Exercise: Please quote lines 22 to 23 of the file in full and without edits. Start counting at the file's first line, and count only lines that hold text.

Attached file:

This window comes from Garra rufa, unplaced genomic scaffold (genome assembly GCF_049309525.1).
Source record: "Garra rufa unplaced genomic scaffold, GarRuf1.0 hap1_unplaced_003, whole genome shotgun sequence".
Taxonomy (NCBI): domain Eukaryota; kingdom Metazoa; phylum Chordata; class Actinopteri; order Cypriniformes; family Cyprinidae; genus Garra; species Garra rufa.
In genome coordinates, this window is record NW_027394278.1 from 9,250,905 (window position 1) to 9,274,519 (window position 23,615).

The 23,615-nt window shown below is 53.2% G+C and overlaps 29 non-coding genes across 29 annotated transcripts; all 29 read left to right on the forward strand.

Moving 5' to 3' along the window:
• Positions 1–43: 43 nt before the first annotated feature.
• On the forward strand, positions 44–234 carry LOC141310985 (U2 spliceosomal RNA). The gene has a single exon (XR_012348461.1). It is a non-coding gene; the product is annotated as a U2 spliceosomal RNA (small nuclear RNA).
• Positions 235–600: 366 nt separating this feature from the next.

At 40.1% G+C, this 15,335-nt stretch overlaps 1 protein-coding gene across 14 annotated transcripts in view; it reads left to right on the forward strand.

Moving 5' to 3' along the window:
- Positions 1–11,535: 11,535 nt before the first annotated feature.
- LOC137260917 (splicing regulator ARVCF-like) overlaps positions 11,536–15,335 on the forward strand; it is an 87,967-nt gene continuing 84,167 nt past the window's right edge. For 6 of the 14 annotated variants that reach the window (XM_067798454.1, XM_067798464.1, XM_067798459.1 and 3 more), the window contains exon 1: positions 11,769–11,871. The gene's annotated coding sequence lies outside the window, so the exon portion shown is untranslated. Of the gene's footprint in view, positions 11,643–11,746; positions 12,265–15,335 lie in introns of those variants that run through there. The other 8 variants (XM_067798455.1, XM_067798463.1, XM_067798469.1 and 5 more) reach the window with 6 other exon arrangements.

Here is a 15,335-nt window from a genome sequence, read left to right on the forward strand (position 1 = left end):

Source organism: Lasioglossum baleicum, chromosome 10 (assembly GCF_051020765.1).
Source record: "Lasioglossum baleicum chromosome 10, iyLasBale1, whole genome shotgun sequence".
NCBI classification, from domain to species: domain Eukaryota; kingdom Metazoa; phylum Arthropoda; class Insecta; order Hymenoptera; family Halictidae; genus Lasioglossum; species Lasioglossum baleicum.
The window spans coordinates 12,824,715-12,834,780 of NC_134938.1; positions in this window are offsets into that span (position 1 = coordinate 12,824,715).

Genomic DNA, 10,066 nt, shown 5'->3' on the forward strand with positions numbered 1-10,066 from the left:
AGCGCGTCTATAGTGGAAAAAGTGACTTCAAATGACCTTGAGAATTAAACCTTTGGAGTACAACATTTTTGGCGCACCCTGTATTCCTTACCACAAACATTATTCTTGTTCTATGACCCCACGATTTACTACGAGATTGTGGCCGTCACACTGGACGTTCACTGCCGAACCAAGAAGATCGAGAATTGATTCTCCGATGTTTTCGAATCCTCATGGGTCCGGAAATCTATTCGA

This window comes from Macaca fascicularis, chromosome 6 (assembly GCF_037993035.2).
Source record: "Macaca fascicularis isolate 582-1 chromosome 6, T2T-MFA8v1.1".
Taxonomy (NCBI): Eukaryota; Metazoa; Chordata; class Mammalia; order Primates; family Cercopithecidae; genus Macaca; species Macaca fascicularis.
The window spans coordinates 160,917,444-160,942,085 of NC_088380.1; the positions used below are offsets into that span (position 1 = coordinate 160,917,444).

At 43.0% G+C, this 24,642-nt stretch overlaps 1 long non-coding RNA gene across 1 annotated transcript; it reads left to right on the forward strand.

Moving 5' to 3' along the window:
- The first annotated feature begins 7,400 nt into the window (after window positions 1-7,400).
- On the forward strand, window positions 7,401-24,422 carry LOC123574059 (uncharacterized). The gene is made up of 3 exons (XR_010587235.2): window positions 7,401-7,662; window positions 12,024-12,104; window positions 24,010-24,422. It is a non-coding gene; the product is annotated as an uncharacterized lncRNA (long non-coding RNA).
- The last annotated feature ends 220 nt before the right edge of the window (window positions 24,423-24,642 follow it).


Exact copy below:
Source record: "Macaca fascicularis isolate 582-1 chromosome 6, T2T-MFA8v1.1".
Taxonomy (NCBI): Eukaryota; Metazoa; Chordata; class Mammalia; order Primates; family Cercopithecidae; genus Macaca; species Macaca fascicularis.